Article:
It's been an interesting 10 days since my last update. I started Tarceva on Thursday, September 11. On Friday my neck started hurting. More than a little. So I took Ibuprofen and even a dose of oxycodone over the weekend. Sunday saw the first red splotches on my face. The neck pain was no better on Monday morning so I called the oncologist and said, "Good news! Rash! Bad news! Neck pain!" Basically, once you have cancer every little stupid thing makes you worry that the cancer is progressing (or coming back, if you've been lucky enough to beat it completely into submission). He ordered MRI scans of my cervical and thoracic spines, which were done at 6am! on Tuesday. I actually wound up spending 105 minutes inside the scanner and by the time I was done, not only was my neck hurting but my old cancer related back pain was back and my shoulder was a little achy. Bleargh! The scan results actually DID demonstrate a metastatic lesion in my 5th cervical vertebral body, but before you get too disappointed, my oncologist and I don't think it's a) the cause of my pain, or b) necessarily new. It's a small, polite little metastasis, completely encased in the vertebral body. It hasn't broken through bone endplates and isn't threatening vital structures. I have never had an MRI of my cervical spine before and this is small enough that it could easily not have been picked up on the PET scan in March. So, really, not as bad as it sounds since we already knew I had metastatic disease. Changing treatment time is a hard time - we knew my cancer responded to the traditional chemotherapy. We knew it acted pretty aggressively before we started chemo. We're all worried that it will go a little crazy if the Tarceva doesn't work on it so the neck pain made me worry that that was happening. But it really, really doesn't seem like that's the case. The scan DID show herniated discs at C5-6 and C6-7. Especially the C6-7 disc DOES correlate with the location of my pain and I have to assume that's where it's coming from. How did I manage to herniate two cervical discs? Jumping around like an idiot at volleyball games is the only thing I can think of. Whatever. The pain is easily controlled with moderate doses of Ibuprofen so that's what I'm doing.
That was during the day on Tuesday. Tuesday night Hannah's volleyball team fought hard in a losing campaign against East Haven (1-3). Hannah came home in pain and told me that she had hurt her thumb in the third games. To make a very long story shorter, she gave herself a gamekeeper's thumb - pulled a little chip of bone off the lower thumb bone by pulling too hard on the ligament that holds that joint together. She was adamant that she wanted to keep playing (this is her left hand, not her hitting/serving hand) and her dad and I agreed that she wouldn't do herself any significant harm as long as she was able to tolerate the pain. So she went to the trainer to have her thumb taped for the Wednesday night match (also a losing campaign against Shelton, 0-3). Swelling and pain were a little worse after the match, but she played well and satisfied herself that she's not going to lose the rest of her season over this. Which was all good news, but by the time I went to bed Wednesday night my old friend the right shoulder had gone ballistic. I honestly cannot think of anything I did to it to bring on this awful pain again. It happened in August, about four weeks after it was injected and I was worried that I would have to have it injected again before the cruise, but with Ibuprofen and a little phonophoresis and electrical stimulation from my friendly PT it cleared up after about 4 days and had been pain-free until Wednesday. Once again it went from 0 to 10 in a couple of hours and I needed oxycodone for sleep Wednesday night. Thursday I visited the PT for more phono/e stim. And today it's about 50% better. I can't even begin to figure out what's going on with this shoulder but it's given me more pain and grief since February than cancer and chemo have.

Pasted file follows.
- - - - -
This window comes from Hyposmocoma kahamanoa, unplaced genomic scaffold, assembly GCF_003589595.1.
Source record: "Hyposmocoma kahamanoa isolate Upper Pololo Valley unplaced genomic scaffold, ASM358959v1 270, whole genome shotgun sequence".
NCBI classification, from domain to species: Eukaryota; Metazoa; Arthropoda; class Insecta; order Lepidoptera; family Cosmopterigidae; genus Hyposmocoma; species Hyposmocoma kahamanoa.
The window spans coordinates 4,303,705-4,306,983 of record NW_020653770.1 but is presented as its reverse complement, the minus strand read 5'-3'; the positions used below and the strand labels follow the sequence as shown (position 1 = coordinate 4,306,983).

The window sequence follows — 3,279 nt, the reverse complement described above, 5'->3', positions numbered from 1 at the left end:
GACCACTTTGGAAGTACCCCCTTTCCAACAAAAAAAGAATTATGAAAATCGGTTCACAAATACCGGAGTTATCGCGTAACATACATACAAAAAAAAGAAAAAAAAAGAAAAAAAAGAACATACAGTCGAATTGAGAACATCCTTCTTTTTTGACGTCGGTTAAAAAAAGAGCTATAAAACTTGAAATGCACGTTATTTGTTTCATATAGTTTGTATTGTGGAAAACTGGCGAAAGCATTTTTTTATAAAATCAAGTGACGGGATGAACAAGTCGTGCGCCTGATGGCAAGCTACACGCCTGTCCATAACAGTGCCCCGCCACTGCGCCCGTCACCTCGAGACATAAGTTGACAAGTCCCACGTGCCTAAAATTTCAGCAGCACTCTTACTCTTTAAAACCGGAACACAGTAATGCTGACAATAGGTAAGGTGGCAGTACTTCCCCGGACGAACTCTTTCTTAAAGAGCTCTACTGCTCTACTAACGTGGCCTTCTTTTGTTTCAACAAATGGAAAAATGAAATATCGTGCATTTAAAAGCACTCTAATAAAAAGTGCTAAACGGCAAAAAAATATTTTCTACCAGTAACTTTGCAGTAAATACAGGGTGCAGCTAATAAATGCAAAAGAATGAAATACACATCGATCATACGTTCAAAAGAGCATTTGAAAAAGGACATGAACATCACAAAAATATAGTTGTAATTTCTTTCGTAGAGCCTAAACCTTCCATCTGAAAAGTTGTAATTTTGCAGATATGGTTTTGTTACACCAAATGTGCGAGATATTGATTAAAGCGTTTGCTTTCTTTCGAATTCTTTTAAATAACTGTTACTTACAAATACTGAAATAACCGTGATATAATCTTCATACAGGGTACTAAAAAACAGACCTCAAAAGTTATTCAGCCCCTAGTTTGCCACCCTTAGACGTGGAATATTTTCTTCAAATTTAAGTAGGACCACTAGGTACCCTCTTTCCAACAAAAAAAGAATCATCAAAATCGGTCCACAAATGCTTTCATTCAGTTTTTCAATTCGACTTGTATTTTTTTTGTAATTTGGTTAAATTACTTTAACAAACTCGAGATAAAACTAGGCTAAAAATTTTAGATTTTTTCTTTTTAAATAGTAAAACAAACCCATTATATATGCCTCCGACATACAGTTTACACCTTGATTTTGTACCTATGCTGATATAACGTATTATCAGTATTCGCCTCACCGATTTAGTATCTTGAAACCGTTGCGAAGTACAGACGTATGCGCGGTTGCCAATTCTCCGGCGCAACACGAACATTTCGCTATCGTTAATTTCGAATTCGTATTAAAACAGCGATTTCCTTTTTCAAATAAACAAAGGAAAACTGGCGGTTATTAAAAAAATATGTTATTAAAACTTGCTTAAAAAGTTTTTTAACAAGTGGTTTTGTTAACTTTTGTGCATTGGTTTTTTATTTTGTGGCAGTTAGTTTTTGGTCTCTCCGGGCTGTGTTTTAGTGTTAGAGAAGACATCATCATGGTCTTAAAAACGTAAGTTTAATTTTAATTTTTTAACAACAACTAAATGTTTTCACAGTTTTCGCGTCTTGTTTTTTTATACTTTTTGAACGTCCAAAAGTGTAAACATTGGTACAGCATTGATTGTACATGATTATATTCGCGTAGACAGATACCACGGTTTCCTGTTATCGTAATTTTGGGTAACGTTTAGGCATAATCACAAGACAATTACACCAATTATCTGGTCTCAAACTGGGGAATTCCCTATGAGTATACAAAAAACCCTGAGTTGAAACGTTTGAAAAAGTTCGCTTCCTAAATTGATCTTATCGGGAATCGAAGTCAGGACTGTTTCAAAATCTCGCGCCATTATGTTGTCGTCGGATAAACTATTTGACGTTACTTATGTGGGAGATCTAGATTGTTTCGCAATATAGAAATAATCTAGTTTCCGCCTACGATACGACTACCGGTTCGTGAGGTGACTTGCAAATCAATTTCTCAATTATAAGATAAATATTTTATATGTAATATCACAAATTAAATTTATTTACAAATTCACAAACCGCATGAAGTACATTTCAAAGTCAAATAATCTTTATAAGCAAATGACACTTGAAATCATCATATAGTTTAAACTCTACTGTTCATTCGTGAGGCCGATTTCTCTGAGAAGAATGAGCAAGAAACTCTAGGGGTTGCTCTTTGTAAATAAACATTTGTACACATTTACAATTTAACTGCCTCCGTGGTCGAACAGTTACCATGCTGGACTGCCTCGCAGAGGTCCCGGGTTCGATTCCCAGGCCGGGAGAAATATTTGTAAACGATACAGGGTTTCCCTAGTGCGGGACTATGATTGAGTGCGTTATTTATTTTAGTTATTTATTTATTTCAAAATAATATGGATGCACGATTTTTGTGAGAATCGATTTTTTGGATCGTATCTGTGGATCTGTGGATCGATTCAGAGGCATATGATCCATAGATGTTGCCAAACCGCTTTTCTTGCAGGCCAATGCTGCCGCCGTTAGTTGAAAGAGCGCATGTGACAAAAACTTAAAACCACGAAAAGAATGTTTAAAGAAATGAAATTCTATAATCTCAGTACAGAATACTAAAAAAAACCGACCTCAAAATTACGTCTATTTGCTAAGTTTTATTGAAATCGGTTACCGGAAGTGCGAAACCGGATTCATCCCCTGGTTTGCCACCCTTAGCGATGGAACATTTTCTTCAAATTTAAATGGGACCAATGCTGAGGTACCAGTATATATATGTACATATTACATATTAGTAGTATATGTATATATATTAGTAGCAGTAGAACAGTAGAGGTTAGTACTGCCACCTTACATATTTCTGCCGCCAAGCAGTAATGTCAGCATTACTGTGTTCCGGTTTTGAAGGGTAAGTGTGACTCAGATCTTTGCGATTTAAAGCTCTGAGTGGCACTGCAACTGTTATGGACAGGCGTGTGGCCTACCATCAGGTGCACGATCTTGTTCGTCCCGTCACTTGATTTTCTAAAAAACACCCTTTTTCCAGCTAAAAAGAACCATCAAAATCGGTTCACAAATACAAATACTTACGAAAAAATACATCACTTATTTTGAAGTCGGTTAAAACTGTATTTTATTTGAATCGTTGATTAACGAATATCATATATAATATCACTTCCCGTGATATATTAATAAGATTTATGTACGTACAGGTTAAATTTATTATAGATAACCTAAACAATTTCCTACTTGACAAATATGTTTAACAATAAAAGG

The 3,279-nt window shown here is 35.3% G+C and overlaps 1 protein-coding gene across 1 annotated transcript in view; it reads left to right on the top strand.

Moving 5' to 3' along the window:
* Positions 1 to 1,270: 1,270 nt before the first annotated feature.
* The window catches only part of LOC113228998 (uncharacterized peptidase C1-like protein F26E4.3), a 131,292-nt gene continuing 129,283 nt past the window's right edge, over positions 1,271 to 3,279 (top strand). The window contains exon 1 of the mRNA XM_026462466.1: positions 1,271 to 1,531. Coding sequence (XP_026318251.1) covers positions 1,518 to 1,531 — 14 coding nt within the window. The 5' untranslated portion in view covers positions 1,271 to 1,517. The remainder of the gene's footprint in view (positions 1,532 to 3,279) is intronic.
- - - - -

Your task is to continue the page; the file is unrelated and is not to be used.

As the last great insult, I have come down with Robert's nasty cold. It's just a cold, but cancer complicates everything so I have to be on the lookout for any sign of pneumonia, sinus infection, etc. Meanwhile I'm snotty, achy and have a very sore throat. Again, bleargh.
The Tarceva rash has become progressively worse since Sunday morning - I now have painful pustules across my chin, around my nose and scattered across my scalp. The remainder of my head, face, neck, upper chest and back are covered with blotchy red bumps. So, yay! Right? I will see the oncologist for labs on Tuesday and first scan on Tarceva will be sometime around October 21.
Meanwhile, the Free to Breathe Run/Walk is Sunday in Glastonbury. I am doing an interview on the Mary Jones Show (local AM radio) in 15 minutes and I think an on camera interview on Saturday morning for WTNH Channel 8 to promote the fundraiser. I'm still trying to collect donations to meet my goal. I'm pretty close! Lindsay and Jacob are coming up to walk with me. Robert, Hannah and Philip are also walking with me. My dad and stepmother are coming up to walk with me and some friends from work are walking as well. I can't tell you how much I appreciate all the support.
So I think that covers the last 10 days. Eventful but not so much from a cancer standpoint. Keep rooting for my Tarceva, donate for the race if you haven't already (www.firstgiving.org/lisawoody), and enjoy every day. We're starting to feel just a little fall nip in the air and have turned off the air conditioner. How great is it that I'm about to enjoy another spectacular New England autumn?